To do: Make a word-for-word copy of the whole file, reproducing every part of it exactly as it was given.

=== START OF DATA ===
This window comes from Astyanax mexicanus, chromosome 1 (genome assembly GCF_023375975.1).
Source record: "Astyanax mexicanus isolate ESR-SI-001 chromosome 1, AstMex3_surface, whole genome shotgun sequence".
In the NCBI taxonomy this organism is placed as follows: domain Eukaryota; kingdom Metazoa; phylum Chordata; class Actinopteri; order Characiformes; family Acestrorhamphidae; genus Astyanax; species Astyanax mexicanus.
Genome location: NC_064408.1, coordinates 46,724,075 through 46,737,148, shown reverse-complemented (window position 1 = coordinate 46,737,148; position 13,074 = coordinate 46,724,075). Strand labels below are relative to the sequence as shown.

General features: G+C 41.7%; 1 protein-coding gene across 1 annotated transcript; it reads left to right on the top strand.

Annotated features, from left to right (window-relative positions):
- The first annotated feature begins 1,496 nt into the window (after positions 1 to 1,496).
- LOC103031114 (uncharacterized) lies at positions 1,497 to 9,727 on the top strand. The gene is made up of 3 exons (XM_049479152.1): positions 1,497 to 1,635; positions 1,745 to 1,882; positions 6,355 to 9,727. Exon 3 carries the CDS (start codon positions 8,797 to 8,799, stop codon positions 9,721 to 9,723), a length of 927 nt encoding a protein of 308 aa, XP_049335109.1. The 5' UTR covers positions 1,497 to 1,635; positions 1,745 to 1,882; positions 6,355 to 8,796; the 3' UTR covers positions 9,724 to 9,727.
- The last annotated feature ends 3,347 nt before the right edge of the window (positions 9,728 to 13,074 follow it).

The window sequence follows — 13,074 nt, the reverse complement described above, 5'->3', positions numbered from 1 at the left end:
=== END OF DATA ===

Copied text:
This window comes from Astyanax mexicanus, chromosome 1 (genome assembly GCF_023375975.1).
Source record: "Astyanax mexicanus isolate ESR-SI-001 chromosome 1, AstMex3_surface, whole genome shotgun sequence".
In the NCBI taxonomy this organism is placed as follows: domain Eukaryota; kingdom Metazoa; phylum Chordata; class Actinopteri; order Characiformes; family Acestrorhamphidae; genus Astyanax; species Astyanax mexicanus.
Genome location: NC_064408.1, coordinates 46,724,075 through 46,737,148, shown reverse-complemented (window position 1 = coordinate 46,737,148; position 13,074 = coordinate 46,724,075). Strand labels below are relative to the sequence as shown.

General features: G+C 41.7%; 1 protein-coding gene across 1 annotated transcript; it reads left to right on the top strand.

Annotated features, from left to right (window-relative positions):
- The first annotated feature begins 1,496 nt into the window (after positions 1 to 1,496).
- LOC103031114 (uncharacterized) lies at positions 1,497 to 9,727 on the top strand. The gene is made up of 3 exons (XM_049479152.1): positions 1,497 to 1,635; positions 1,745 to 1,882; positions 6,355 to 9,727. Exon 3 carries the CDS (start codon positions 8,797 to 8,799, stop codon positions 9,721 to 9,723), a length of 927 nt encoding a protein of 308 aa, XP_049335109.1. The 5' UTR covers positions 1,497 to 1,635; positions 1,745 to 1,882; positions 6,355 to 8,796; the 3' UTR covers positions 9,724 to 9,727.
- The last annotated feature ends 3,347 nt before the right edge of the window (positions 9,728 to 13,074 follow it).

The window sequence follows — 13,074 nt, the reverse complement described above, 5'->3', positions numbered from 1 at the left end: